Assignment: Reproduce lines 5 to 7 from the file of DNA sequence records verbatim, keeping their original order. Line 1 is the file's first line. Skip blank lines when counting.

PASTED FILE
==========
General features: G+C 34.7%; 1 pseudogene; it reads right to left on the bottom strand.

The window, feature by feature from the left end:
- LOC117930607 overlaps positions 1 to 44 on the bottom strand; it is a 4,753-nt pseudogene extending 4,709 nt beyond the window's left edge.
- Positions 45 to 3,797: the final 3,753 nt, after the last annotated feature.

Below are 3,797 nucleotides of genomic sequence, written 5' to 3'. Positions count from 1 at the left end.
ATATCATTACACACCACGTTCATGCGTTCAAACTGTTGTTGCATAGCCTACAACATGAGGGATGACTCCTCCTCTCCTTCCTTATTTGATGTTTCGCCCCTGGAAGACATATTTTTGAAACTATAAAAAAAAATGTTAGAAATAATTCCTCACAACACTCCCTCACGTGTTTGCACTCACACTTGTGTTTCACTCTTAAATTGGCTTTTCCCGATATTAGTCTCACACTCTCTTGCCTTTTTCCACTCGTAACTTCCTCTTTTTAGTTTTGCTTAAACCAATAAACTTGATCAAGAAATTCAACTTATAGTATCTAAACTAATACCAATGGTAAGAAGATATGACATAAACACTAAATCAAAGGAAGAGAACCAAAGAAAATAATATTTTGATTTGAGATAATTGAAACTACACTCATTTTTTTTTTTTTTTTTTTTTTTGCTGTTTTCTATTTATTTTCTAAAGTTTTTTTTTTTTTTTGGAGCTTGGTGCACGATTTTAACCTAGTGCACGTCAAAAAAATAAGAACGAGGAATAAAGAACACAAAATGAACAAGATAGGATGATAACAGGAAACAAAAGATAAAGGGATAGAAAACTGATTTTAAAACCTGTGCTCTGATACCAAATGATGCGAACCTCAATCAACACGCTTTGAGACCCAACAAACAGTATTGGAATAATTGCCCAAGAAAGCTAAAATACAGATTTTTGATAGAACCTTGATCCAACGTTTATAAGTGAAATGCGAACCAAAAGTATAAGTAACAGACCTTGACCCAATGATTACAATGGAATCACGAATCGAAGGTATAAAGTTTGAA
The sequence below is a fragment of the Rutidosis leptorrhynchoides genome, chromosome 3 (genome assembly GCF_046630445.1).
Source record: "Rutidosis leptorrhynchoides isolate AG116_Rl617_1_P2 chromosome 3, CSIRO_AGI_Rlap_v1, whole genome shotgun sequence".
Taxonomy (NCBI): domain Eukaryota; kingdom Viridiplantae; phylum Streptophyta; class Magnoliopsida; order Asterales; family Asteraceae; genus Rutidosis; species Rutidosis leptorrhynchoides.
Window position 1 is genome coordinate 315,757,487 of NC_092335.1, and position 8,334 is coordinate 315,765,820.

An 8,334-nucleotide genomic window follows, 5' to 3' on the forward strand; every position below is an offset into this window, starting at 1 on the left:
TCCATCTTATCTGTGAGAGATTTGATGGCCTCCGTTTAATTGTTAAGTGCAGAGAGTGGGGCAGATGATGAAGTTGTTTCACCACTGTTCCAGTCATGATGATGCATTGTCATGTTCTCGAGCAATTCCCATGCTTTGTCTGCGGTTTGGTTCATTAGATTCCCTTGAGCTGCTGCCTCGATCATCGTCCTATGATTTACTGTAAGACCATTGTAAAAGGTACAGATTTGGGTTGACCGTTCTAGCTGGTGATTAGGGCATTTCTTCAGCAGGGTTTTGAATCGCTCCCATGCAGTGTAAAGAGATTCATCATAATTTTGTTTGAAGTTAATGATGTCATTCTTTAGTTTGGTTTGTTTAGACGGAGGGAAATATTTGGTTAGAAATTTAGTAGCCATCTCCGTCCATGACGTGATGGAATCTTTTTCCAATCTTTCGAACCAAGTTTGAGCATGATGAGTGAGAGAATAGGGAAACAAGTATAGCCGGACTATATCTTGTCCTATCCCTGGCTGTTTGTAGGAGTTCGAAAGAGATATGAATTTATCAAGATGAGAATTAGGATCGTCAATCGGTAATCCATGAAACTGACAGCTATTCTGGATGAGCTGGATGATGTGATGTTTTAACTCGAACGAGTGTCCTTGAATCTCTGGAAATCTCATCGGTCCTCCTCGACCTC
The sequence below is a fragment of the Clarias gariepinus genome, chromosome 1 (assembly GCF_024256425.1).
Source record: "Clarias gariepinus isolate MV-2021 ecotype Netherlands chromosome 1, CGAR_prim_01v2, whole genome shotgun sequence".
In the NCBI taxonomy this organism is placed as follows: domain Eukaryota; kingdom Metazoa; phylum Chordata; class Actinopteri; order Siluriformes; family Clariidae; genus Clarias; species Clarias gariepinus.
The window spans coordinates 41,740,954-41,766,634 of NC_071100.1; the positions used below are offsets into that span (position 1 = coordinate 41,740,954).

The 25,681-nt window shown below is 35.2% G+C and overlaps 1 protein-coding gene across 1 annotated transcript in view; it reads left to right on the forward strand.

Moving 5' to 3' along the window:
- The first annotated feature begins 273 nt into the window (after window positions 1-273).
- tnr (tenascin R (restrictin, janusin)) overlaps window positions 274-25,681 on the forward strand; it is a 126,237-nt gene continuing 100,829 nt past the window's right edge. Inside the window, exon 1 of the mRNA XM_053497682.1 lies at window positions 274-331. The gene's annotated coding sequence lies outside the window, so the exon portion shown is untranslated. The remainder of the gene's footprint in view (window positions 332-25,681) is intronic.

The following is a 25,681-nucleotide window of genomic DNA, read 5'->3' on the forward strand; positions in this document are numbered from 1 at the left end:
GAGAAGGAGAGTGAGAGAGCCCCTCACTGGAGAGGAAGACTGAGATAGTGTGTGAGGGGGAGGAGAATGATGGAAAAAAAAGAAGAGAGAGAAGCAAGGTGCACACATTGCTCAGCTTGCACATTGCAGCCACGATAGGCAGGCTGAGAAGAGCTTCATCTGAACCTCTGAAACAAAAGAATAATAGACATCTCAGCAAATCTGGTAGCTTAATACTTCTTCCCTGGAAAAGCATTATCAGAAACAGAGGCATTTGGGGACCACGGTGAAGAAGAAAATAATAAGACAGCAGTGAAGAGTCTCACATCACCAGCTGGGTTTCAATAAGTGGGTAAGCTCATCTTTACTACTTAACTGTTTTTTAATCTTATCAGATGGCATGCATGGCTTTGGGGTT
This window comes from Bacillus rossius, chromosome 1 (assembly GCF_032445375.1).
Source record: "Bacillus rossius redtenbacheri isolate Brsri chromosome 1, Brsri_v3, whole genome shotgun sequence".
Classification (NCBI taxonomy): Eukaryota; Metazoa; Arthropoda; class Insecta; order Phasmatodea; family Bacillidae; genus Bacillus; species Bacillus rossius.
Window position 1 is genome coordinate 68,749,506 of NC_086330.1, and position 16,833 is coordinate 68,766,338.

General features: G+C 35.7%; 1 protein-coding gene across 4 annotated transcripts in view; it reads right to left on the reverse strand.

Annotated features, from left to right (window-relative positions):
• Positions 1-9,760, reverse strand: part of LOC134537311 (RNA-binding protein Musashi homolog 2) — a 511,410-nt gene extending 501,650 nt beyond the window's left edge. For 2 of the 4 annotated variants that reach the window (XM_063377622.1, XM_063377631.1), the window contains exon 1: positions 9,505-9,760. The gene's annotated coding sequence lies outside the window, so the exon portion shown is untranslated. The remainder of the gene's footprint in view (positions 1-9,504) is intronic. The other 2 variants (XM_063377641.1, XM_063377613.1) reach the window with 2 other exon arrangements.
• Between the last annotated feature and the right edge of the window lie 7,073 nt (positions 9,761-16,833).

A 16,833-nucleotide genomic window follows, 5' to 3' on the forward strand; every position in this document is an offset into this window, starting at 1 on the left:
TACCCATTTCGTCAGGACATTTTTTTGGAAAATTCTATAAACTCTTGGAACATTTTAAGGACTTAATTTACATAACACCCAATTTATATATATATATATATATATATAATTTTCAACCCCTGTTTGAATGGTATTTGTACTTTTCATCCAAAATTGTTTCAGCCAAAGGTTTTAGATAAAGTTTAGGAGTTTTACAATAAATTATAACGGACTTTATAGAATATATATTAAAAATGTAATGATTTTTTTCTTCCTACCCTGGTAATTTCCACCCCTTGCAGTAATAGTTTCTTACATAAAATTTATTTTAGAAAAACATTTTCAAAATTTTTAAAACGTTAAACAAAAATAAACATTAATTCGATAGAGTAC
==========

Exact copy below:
Below are 3,797 nucleotides of genomic sequence, written 5' to 3'. Positions count from 1 at the left end.
ATATCATTACACACCACGTTCATGCGTTCAAACTGTTGTTGCATAGCCTACAACATGAGGGATGACTCCTCCTCTCCTTCCTTATTTGATGTTTCGCCCCTGGAAGACATATTTTTGAAACTATAAAAAAAAATGTTAGAAATAATTCCTCACAACACTCCCTCACGTGTTTGCACTCACACTTGTGTTTCACTCTTAAATTGGCTTTTCCCGATATTAGTCTCACACTCTCTTGCCTTTTTCCACTCGTAACTTCCTCTTTTTAGTTTTGCTTAAACCAATAAACTTGATCAAGAAATTCAACTTATAGTATCTAAACTAATACCAATGGTAAGAAGATATGACATAAACACTAAATCAAAGGAAGAGAACCAAAGAAAATAATATTTTGATTTGAGATAATTGAAACTACACTCATTTTTTTTTTTTTTTTTTTTTTTGCTGTTTTCTATTTATTTTCTAAAGTTTTTTTTTTTTTTTGGAGCTTGGTGCACGATTTTAACCTAGTGCACGTCAAAAAAATAAGAACGAGGAATAAAGAACACAAAATGAACAAGATAGGATGATAACAGGAAACAAAAGATAAAGGGATAGAAAACTGATTTTAAAACCTGTGCTCTGATACCAAATGATGCGAACCTCAATCAACACGCTTTGAGACCCAACAAACAGTATTGGAATAATTGCCCAAGAAAGCTAAAATACAGATTTTTGATAGAACCTTGATCCAACGTTTATAAGTGAAATGCGAACCAAAAGTATAAGTAACAGACCTTGACCCAATGATTACAATGGAATCACGAATCGAAGGTATAAAGTTTGAA
The sequence below is a fragment of the Rutidosis leptorrhynchoides genome, chromosome 3 (genome assembly GCF_046630445.1).